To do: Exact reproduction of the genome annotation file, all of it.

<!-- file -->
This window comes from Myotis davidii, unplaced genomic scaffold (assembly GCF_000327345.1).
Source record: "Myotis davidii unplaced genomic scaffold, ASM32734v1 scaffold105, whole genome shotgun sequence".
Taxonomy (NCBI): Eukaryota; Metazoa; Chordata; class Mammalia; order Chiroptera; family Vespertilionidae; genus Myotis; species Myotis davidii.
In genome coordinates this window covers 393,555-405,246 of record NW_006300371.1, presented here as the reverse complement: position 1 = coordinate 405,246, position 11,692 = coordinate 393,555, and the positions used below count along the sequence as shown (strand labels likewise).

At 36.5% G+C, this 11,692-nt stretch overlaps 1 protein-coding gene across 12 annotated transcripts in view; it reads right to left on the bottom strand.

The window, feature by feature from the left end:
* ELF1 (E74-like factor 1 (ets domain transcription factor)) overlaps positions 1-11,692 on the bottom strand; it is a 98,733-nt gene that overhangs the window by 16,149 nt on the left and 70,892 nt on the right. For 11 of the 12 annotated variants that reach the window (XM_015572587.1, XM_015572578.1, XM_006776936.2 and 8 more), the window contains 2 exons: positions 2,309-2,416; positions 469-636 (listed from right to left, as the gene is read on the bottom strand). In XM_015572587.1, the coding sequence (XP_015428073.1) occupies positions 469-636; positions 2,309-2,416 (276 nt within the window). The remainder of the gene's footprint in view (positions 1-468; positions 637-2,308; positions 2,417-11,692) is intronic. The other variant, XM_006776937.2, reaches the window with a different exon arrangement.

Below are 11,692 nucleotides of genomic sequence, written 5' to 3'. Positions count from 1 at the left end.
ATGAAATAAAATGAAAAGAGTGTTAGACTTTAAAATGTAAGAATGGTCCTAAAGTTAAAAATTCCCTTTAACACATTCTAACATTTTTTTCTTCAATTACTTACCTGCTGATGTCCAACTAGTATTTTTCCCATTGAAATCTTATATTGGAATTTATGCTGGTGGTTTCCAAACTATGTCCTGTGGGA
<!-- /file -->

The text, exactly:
This window comes from Myotis davidii, unplaced genomic scaffold (assembly GCF_000327345.1).
Source record: "Myotis davidii unplaced genomic scaffold, ASM32734v1 scaffold105, whole genome shotgun sequence".
Taxonomy (NCBI): Eukaryota; Metazoa; Chordata; class Mammalia; order Chiroptera; family Vespertilionidae; genus Myotis; species Myotis davidii.
In genome coordinates this window covers 393,555-405,246 of record NW_006300371.1, presented here as the reverse complement: position 1 = coordinate 405,246, position 11,692 = coordinate 393,555, and the positions used below count along the sequence as shown (strand labels likewise).

At 36.5% G+C, this 11,692-nt stretch overlaps 1 protein-coding gene across 12 annotated transcripts in view; it reads right to left on the bottom strand.

The window, feature by feature from the left end:
* ELF1 (E74-like factor 1 (ets domain transcription factor)) overlaps positions 1-11,692 on the bottom strand; it is a 98,733-nt gene that overhangs the window by 16,149 nt on the left and 70,892 nt on the right. For 11 of the 12 annotated variants that reach the window (XM_015572587.1, XM_015572578.1, XM_006776936.2 and 8 more), the window contains 2 exons: positions 2,309-2,416; positions 469-636 (listed from right to left, as the gene is read on the bottom strand). In XM_015572587.1, the coding sequence (XP_015428073.1) occupies positions 469-636; positions 2,309-2,416 (276 nt within the window). The remainder of the gene's footprint in view (positions 1-468; positions 637-2,308; positions 2,417-11,692) is intronic. The other variant, XM_006776937.2, reaches the window with a different exon arrangement.

Below are 11,692 nucleotides of genomic sequence, written 5' to 3'. Positions count from 1 at the left end.
ATGAAATAAAATGAAAAGAGTGTTAGACTTTAAAATGTAAGAATGGTCCTAAAGTTAAAAATTCCCTTTAACACATTCTAACATTTTTTTCTTCAATTACTTACCTGCTGATGTCCAACTAGTATTTTTCCCATTGAAATCTTATATTGGAATTTATGCTGGTGGTTTCCAAACTATGTCCTGTGGGA